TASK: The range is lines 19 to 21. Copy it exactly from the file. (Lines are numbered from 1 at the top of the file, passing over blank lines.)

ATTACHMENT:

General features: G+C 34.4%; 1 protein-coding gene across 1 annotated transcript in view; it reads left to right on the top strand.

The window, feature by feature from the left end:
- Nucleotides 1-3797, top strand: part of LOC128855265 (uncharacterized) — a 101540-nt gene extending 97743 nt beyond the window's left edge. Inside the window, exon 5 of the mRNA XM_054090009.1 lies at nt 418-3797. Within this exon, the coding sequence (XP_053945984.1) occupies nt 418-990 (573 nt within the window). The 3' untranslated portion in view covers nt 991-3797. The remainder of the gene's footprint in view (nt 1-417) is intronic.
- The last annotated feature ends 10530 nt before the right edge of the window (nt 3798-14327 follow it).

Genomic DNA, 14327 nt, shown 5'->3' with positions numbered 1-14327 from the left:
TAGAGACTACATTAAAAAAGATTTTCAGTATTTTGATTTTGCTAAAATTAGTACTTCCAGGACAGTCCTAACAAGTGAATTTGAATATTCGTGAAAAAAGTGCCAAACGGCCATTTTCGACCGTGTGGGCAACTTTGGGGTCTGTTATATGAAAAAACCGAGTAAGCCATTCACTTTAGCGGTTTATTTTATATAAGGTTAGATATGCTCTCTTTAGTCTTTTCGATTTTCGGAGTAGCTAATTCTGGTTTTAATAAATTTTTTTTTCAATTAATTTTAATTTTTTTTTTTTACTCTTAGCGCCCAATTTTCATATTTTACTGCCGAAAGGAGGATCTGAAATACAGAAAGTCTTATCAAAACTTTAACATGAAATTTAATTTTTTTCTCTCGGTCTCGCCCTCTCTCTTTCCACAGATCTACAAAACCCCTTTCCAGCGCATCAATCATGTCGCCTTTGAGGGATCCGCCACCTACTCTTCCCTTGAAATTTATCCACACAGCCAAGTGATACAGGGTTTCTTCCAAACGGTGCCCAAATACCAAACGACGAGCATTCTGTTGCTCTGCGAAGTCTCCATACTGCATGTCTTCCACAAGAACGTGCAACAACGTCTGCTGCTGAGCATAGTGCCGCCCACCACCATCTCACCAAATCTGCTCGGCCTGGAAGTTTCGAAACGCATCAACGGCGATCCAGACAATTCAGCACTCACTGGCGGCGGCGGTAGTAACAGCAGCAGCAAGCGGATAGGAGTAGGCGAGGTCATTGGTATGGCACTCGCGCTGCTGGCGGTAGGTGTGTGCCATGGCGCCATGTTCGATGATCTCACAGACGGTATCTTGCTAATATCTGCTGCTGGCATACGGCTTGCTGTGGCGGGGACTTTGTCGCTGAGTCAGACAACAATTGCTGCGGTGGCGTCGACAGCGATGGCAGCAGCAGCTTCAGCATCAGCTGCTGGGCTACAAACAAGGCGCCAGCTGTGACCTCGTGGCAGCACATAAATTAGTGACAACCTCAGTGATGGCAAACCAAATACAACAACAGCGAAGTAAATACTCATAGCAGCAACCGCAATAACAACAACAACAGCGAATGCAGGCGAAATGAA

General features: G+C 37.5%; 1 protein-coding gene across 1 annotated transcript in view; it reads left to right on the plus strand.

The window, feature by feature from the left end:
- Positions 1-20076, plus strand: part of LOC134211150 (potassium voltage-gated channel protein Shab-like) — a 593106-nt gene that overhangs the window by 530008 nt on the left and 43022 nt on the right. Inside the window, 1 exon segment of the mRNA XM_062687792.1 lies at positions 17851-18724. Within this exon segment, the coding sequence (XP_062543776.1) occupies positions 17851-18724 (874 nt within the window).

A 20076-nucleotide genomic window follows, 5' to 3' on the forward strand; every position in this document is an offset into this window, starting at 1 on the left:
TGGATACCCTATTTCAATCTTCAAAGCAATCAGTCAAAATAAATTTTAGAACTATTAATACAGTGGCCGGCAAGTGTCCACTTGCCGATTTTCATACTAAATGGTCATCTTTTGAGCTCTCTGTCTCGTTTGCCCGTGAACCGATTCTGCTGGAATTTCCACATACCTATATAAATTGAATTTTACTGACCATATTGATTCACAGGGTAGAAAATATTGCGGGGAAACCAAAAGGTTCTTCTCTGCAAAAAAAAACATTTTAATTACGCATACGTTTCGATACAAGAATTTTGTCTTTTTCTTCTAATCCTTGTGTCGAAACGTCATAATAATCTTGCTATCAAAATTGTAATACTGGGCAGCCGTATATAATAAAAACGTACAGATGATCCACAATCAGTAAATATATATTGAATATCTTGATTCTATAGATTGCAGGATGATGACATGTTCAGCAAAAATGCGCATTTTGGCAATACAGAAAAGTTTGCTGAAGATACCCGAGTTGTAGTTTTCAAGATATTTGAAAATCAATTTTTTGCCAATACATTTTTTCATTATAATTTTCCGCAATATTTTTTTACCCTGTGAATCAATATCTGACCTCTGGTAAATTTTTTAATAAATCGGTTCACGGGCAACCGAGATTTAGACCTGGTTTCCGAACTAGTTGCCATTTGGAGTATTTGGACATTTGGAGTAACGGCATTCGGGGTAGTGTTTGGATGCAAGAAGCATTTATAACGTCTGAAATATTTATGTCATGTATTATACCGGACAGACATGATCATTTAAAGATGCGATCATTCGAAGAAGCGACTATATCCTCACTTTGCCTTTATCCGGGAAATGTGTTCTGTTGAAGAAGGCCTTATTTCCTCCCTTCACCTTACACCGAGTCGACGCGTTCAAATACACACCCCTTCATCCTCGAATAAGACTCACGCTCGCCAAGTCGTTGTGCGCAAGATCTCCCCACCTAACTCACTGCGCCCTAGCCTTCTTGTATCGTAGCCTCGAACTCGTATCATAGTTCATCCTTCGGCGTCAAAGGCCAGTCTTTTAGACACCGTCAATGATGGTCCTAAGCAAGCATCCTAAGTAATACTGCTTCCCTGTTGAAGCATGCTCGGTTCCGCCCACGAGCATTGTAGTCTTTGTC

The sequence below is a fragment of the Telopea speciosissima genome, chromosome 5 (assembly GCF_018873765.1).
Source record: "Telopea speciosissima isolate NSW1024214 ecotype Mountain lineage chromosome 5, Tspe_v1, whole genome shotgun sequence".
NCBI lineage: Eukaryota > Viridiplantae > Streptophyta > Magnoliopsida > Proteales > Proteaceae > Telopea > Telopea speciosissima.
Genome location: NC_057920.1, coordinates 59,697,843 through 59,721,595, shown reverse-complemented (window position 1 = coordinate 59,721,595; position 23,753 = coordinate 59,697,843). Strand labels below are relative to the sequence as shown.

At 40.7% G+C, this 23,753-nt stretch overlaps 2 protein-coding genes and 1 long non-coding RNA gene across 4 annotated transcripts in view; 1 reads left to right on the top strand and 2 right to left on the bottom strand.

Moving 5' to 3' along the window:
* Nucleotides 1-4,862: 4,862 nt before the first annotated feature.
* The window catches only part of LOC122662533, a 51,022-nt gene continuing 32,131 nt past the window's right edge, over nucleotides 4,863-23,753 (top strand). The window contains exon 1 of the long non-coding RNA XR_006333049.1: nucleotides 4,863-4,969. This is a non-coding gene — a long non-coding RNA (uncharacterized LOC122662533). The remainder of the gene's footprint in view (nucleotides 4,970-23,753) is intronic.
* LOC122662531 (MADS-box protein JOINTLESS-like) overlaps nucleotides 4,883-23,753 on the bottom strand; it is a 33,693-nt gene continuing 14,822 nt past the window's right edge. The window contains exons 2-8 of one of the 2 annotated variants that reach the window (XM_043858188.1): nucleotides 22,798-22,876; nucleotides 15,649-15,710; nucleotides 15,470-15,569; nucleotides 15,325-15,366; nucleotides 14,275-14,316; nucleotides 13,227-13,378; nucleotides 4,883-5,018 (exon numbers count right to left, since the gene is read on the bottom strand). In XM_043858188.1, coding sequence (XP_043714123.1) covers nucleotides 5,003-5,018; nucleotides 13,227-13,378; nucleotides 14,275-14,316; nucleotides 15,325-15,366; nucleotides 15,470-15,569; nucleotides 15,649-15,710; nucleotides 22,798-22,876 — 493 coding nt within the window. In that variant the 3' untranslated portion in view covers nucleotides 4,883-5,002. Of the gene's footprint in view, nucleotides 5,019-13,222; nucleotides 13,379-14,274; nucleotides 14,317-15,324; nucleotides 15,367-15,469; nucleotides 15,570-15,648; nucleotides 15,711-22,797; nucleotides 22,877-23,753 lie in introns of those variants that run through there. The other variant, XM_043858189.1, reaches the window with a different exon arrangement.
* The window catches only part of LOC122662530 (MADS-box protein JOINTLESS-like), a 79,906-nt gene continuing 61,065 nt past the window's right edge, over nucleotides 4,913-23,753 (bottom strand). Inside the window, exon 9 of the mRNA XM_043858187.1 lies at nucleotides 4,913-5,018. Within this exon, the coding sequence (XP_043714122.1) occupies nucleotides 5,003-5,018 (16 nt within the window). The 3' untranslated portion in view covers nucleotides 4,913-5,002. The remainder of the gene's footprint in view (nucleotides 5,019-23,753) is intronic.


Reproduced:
* The window catches only part of LOC122662533, a 51,022-nt gene continuing 32,131 nt past the window's right edge, over nucleotides 4,863-23,753 (top strand). The window contains exon 1 of the long non-coding RNA XR_006333049.1: nucleotides 4,863-4,969. This is a non-coding gene — a long non-coding RNA (uncharacterized LOC122662533). The remainder of the gene's footprint in view (nucleotides 4,970-23,753) is intronic.
* LOC122662531 (MADS-box protein JOINTLESS-like) overlaps nucleotides 4,883-23,753 on the bottom strand; it is a 33,693-nt gene continuing 14,822 nt past the window's right edge. The window contains exons 2-8 of one of the 2 annotated variants that reach the window (XM_043858188.1): nucleotides 22,798-22,876; nucleotides 15,649-15,710; nucleotides 15,470-15,569; nucleotides 15,325-15,366; nucleotides 14,275-14,316; nucleotides 13,227-13,378; nucleotides 4,883-5,018 (exon numbers count right to left, since the gene is read on the bottom strand). In XM_043858188.1, coding sequence (XP_043714123.1) covers nucleotides 5,003-5,018; nucleotides 13,227-13,378; nucleotides 14,275-14,316; nucleotides 15,325-15,366; nucleotides 15,470-15,569; nucleotides 15,649-15,710; nucleotides 22,798-22,876 — 493 coding nt within the window. In that variant the 3' untranslated portion in view covers nucleotides 4,883-5,002. Of the gene's footprint in view, nucleotides 5,019-13,222; nucleotides 13,379-14,274; nucleotides 14,317-15,324; nucleotides 15,367-15,469; nucleotides 15,570-15,648; nucleotides 15,711-22,797; nucleotides 22,877-23,753 lie in introns of those variants that run through there. The other variant, XM_043858189.1, reaches the window with a different exon arrangement.
* The window catches only part of LOC122662530 (MADS-box protein JOINTLESS-like), a 79,906-nt gene continuing 61,065 nt past the window's right edge, over nucleotides 4,913-23,753 (bottom strand). Inside the window, exon 9 of the mRNA XM_043858187.1 lies at nucleotides 4,913-5,018. Within this exon, the coding sequence (XP_043714122.1) occupies nucleotides 5,003-5,018 (16 nt within the window). The 3' untranslated portion in view covers nucleotides 4,913-5,002. The remainder of the gene's footprint in view (nucleotides 5,019-23,753) is intronic.